Have you noticed the difference in how men or women who are around sixty year old and young adults walk? It is often obvious, and it can make it easy to differentiate between younger and older individuals, even when just seeing them from behind. This is entirely due to our joints’ mobility, which gives young adults a graceful form, allows them to easily climb stairs, and coordinate their muscle groups properly, so that they can rush down them just as easily, without ever tripping. And yet some octogenarians can do just as well, and even better than the young. What is their secret? Daily stretching of the muscles responsible for walking and our gait! Stretching is the key factor for a youthful and slender appearance; it can help you lose fat and reach the limits of your muscular capacity during exercise. Furthermore, when you are able to increase the length of your stride, your center of gravity improves and you are less likely to stumble or lose balance, and can therefore avoid any accidents. Stretching improves your daily life, from walking your dog, to taking out the trash, to a mad dash to catch your plane!
There are different stretching methods, such as yoga or Pilates.
Yoga was developed in India over several millennia, and is a method of self-development, combined with a spiritual practice. It has several dimensions, the main ones being the following: devotion (bhakti yoga), selfless action (karma yoga), knowledge (jnana yoga), health and concentration through a healthy lifestyle and postures (hatha-yoga). Yoga classes are most often based on the latter dimension, hatha-yoga. Its role in the traditional spiritual path is to discipline the mind and maintain the body in optimal health, for the individual to be able to meditate better and longer. The tools of hatha-yoga are breathing exercises and over 1 000 postures. The postures are made up of stretching, bending and twisting motions, which improve spine flexibility and act on every organ and gland. Holding these postures also trains the mind and develops your perseverance and concentration, while also procuring the benefits of meditation.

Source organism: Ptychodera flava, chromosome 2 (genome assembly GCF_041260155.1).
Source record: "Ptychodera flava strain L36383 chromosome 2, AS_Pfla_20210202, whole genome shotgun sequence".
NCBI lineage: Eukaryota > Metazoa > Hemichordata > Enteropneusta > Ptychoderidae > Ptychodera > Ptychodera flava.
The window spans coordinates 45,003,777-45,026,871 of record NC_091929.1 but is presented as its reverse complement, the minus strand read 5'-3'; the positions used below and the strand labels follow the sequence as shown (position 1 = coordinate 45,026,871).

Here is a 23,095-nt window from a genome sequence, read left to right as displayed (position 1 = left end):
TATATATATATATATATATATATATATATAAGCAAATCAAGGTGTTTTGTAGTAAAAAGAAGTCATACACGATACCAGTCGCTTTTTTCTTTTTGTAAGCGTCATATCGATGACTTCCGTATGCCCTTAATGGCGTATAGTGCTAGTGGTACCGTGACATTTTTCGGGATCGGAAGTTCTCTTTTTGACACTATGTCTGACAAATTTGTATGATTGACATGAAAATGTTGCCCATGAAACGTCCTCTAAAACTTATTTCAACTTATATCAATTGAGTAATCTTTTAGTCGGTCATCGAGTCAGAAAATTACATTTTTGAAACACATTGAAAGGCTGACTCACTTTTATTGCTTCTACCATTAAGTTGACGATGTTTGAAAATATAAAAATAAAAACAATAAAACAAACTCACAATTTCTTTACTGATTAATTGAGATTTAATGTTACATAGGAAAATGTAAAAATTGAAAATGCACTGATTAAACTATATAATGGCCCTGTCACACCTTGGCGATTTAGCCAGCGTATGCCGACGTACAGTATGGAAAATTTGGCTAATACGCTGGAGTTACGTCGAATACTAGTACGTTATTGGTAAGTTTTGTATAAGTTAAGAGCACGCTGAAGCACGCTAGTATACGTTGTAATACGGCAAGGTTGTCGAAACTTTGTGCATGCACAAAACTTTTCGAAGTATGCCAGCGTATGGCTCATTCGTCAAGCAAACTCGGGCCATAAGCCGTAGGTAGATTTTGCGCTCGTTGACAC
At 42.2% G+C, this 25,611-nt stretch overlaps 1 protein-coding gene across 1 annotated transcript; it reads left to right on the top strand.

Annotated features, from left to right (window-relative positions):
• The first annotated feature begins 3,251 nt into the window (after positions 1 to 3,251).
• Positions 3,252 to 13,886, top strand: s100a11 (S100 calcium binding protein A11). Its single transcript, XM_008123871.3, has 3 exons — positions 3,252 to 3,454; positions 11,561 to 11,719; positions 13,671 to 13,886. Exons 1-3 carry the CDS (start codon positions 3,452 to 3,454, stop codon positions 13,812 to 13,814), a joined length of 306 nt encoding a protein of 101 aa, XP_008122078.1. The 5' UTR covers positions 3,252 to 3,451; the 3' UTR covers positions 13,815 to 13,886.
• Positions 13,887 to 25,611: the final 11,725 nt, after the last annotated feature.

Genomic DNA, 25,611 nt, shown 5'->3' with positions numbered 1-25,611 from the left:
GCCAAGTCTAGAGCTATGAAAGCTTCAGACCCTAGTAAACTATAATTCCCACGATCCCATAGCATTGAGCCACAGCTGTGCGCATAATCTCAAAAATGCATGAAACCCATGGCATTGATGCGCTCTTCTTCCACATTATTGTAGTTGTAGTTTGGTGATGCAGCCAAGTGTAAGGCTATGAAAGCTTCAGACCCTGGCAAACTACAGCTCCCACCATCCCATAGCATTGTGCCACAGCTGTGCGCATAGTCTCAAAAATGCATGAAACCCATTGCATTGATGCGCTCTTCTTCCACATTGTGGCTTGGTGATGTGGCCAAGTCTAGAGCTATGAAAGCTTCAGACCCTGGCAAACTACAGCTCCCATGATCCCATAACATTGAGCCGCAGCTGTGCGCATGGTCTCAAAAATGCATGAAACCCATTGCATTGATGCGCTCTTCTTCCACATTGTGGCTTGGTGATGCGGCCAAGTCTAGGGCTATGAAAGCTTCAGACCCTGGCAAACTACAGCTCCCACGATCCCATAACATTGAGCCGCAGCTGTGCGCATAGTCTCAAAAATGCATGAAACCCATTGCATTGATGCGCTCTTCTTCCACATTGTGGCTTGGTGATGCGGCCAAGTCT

Pilates (named after its inventor, Joseph Pilates) enables us to restore balance to our body’s muscles, by focusing on the core muscles which are involved in posture and support the spine. The goal of its exercises is to strengthen the muscles which are too weak and relax those which are too tight. Movements are executed while taking into account our breathing, proper spinal alignment, as well as more generally maintaining good posture. This method emphasizes properly balanced strength. Tense muscles exert tensile stress on the surrounding joints; as the body’s muscles mainly function in antagonist (opposing) pairs, if one muscle is pulling too hard in one direction, it is very likely that its antagonist will, conversely, be stretched out and/or weak. If we want to correct these forces, we therefore need to correct antagonist muscle groups. This also allows us to balance our posture.